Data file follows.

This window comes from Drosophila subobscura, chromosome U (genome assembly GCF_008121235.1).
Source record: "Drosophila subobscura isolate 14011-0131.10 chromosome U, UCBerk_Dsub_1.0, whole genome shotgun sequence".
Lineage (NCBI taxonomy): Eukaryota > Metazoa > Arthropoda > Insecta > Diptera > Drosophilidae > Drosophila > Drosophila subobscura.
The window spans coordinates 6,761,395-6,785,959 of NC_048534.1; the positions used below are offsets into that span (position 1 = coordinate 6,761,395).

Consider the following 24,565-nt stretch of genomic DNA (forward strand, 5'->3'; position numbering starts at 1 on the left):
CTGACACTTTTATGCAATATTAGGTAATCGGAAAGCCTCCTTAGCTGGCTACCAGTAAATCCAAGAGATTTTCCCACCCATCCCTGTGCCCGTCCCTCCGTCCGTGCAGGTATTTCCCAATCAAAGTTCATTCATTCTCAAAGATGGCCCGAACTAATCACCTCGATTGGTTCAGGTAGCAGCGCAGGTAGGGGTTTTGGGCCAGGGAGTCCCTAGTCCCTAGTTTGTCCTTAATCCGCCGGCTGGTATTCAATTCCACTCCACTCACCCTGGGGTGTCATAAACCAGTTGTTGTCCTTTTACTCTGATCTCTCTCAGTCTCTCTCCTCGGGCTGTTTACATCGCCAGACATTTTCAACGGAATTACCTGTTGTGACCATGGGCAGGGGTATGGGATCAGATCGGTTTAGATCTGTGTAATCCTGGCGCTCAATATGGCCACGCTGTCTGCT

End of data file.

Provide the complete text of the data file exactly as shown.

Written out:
This window comes from Drosophila subobscura, chromosome U (genome assembly GCF_008121235.1).
Source record: "Drosophila subobscura isolate 14011-0131.10 chromosome U, UCBerk_Dsub_1.0, whole genome shotgun sequence".
Lineage (NCBI taxonomy): Eukaryota > Metazoa > Arthropoda > Insecta > Diptera > Drosophilidae > Drosophila > Drosophila subobscura.
The window spans coordinates 6,761,395-6,785,959 of NC_048534.1; the positions used below are offsets into that span (position 1 = coordinate 6,761,395).

Consider the following 24,565-nt stretch of genomic DNA (forward strand, 5'->3'; position numbering starts at 1 on the left):
CTGACACTTTTATGCAATATTAGGTAATCGGAAAGCCTCCTTAGCTGGCTACCAGTAAATCCAAGAGATTTTCCCACCCATCCCTGTGCCCGTCCCTCCGTCCGTGCAGGTATTTCCCAATCAAAGTTCATTCATTCTCAAAGATGGCCCGAACTAATCACCTCGATTGGTTCAGGTAGCAGCGCAGGTAGGGGTTTTGGGCCAGGGAGTCCCTAGTCCCTAGTTTGTCCTTAATCCGCCGGCTGGTATTCAATTCCACTCCACTCACCCTGGGGTGTCATAAACCAGTTGTTGTCCTTTTACTCTGATCTCTCTCAGTCTCTCTCCTCGGGCTGTTTACATCGCCAGACATTTTCAACGGAATTACCTGTTGTGACCATGGGCAGGGGTATGGGATCAGATCGGTTTAGATCTGTGTAATCCTGGCGCTCAATATGGCCACGCTGTCTGCT